Responding to the global refugee crisis – What can Canada do?

Forced Displacement and Migration, News

Oct. 6, 2015

By Branka Marijan and Sonal Marwah

The crisis in Syria and its spillover effects, such as the flow of refugees, are reminders that conflicts and their consequences are rarely contained to one geographic area of the world. Simply ignoring conflicts does not make them go away. Indeed, as the European governments are discovering it only leads to compounding humanitarian crises. However, it would be a mistake to see the current refugee crisis as solely a European issue to tackle.

Over the last few years, the impacts of the Syrian civil war and spread of the so-called Islamic State have largely been felt by neighbouring countries. Most of the 2.5-million Syrian refugees have sought refuge in Jordan, Lebanon, and Turkey—with Lebanon the most popular choice. This influx of displaced persons to already fragile host states, such as Lebanon, has put pressure on infrastructure and resources, and shrunk access to public services. Furthermore, the Syrian conflict has the potential to spread across the region via existing political and sectarian alliances in neighbouring countries.

Despite such realities, a disproportionate amount of international attention has focused on the smaller number of people who attempt the perilous journey across the Mediterranean to reach Europe. Once in Europe, these individuals are crossing into the countries of the Western Balkans, which are themselves still experiencing post-conflict issues, such as unexploded landmines on the border between Croatia and Serbia. Complicating matters further, European Union (EU) member states such as Hungary and Slovenia, which refugees must cross to reach their countries of destination, are closing down their borders. In fact, Hungary has built up its fence on the border with Serbia and closed down most of the border crossings with Serbia and Croatia. As a result, refugees find themselves, as IRIN journalist Dan Nolan put it, “caught between razor wire and a minefield.”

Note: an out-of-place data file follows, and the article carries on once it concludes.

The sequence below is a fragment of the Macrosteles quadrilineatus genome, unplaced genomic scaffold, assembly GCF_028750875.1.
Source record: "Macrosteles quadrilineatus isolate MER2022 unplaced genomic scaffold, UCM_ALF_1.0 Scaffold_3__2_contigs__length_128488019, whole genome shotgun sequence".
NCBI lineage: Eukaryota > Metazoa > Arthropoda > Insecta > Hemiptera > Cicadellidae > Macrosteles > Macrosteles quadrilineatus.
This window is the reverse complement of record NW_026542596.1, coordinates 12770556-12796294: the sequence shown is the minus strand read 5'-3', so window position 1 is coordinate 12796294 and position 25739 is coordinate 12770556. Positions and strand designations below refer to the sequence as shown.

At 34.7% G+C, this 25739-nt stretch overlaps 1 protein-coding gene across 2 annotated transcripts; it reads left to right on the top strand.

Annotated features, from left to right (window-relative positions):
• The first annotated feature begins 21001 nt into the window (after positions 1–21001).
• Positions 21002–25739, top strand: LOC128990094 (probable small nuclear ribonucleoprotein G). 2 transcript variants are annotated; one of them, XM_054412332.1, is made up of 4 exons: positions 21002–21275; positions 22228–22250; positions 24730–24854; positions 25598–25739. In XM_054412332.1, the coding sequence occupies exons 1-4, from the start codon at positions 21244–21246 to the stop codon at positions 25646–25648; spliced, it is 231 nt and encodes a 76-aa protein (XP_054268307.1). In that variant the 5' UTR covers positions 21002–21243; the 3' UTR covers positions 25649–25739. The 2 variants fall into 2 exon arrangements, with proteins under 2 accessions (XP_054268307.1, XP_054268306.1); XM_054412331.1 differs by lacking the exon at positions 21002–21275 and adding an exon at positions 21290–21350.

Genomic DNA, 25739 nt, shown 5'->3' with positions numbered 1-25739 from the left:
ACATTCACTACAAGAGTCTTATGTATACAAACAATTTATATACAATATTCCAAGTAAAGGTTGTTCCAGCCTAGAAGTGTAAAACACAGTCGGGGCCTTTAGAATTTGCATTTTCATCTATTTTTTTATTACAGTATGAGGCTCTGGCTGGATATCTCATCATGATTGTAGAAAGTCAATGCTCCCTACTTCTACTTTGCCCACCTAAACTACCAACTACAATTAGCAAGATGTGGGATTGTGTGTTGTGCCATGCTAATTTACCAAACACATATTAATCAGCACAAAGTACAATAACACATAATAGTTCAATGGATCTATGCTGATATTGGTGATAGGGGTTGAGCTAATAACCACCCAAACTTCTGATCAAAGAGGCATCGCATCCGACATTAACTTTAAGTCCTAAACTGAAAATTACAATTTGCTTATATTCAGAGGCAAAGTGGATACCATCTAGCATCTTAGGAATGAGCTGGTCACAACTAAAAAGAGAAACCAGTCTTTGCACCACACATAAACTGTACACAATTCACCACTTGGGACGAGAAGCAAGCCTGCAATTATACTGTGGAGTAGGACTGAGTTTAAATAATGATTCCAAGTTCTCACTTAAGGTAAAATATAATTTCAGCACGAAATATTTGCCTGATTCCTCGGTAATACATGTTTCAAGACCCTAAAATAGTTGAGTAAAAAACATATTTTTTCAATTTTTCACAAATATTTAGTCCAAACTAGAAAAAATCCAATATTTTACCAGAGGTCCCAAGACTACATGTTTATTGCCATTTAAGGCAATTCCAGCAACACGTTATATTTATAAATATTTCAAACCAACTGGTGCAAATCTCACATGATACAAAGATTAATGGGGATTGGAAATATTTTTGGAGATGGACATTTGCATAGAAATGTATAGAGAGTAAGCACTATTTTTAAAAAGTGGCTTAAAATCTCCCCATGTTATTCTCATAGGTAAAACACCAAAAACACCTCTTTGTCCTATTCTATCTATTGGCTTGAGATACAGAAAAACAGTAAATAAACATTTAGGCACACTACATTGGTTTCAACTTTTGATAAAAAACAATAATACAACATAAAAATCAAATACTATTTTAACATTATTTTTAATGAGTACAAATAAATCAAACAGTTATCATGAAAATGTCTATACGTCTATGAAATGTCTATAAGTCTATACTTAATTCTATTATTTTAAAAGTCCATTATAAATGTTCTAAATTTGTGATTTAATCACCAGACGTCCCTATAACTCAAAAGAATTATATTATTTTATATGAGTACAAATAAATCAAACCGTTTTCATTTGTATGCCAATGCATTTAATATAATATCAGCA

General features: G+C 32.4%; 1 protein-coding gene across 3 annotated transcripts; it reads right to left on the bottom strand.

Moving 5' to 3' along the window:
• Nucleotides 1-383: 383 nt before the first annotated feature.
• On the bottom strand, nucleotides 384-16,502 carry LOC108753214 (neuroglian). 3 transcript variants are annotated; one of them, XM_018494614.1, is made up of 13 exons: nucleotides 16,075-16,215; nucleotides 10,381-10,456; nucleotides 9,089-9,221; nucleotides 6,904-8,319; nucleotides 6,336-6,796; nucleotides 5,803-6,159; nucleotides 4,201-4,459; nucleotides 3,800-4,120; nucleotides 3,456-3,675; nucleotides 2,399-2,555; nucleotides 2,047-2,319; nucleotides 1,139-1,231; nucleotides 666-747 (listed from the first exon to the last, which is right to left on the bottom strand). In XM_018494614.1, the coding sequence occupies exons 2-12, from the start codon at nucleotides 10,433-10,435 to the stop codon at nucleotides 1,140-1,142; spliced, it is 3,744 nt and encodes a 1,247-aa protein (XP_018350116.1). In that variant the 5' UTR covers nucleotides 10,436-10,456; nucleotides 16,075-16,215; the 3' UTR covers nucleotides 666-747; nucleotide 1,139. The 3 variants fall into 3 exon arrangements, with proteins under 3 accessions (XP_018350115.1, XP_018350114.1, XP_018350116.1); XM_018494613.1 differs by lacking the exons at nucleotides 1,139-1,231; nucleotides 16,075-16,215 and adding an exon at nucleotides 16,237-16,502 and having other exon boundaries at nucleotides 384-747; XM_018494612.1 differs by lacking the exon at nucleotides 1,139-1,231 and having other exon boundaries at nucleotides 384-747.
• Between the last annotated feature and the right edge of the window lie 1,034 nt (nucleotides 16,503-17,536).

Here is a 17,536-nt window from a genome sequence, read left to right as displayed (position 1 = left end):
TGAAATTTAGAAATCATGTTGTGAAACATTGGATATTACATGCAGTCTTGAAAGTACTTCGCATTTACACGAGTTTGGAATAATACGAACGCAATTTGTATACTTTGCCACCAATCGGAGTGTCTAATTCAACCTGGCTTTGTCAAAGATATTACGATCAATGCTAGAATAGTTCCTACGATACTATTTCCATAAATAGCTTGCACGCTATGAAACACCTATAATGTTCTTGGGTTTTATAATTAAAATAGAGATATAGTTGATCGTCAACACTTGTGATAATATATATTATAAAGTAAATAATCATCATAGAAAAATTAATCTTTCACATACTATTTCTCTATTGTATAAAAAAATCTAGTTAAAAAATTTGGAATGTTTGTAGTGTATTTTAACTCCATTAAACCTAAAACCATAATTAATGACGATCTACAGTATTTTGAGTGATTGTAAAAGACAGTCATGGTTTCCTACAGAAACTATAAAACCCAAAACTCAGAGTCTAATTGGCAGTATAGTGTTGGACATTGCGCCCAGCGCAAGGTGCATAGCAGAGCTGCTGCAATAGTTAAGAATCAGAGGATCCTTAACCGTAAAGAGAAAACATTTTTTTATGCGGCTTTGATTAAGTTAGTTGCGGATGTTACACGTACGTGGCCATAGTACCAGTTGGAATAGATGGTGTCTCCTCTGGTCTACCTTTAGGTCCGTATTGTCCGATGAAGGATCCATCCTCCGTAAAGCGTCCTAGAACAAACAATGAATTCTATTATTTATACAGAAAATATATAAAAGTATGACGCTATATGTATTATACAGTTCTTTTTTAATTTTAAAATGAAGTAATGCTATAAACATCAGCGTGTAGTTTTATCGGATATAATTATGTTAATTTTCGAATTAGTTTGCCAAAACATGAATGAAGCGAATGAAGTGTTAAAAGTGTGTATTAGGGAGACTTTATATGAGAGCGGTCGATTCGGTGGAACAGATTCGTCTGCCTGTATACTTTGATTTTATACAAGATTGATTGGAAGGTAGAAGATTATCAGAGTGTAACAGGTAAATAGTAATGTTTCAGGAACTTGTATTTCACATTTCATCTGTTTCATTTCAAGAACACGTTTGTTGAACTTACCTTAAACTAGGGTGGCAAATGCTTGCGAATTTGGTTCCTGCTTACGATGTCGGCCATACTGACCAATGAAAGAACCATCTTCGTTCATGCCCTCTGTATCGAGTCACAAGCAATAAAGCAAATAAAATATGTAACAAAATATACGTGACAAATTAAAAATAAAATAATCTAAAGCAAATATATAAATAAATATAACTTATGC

Those that manage to reach northern Europe continue to face an uncertain future. Are they refugees or are they migrants? Refugees are entitled to international legal protection; no such protection exists for economic migrants. Distinguishing between the two groups is difficult and problematic. Economic migrants are seen as being pulled from their country by better employment opportunities, while refugees are pushed from their country by persecution. What binds the two bodies of migration is the thread of chronic insecurity. In many cases, security concerns and acute economic vulnerabilities overlap.

The movement of people show no signs of slowing down. Migrants and refugees, including young children and unaccompanied minors, continue to brave the Mediterranean waters in unworthy sea boats controlled by unscrupulous people smugglers. As of August 2015, an estimated 300,000 refugees and migrants had reached Europe this year, while 2,500 are estimated to have died or gone missing while attempting the journey. In 2014, approximately 3,500 people died or were reported lost in the Mediterranean Sea.

While the recent driver for continued forced displacement is Syria’s bloody civil war, which enters its fifth year with no end in sight, other hot conflict spots should be examined. People are fleeing protracted wars in Afghanistan and Iraq; the Muslim Rohingyas continue to roam, stateless; while many are leaving Central America, which, with its armed gangs and an increasingly violent drug trade, has among the highest homicide rates in the world.

The number of the world’s people on the move is on the rise. According to the UNHCR’s 2014 Global Trends Report, one in every 122 persons is either a refugee, is internally displaced, or is seeking asylum.

How can Canada help?

Accepting refugees is an important response, but will not resolve the many global crises. A more comprehensive response is required, which will focus on the drivers of conflict and aim to secure more aid for countries currently hosting the greatest number of refugees.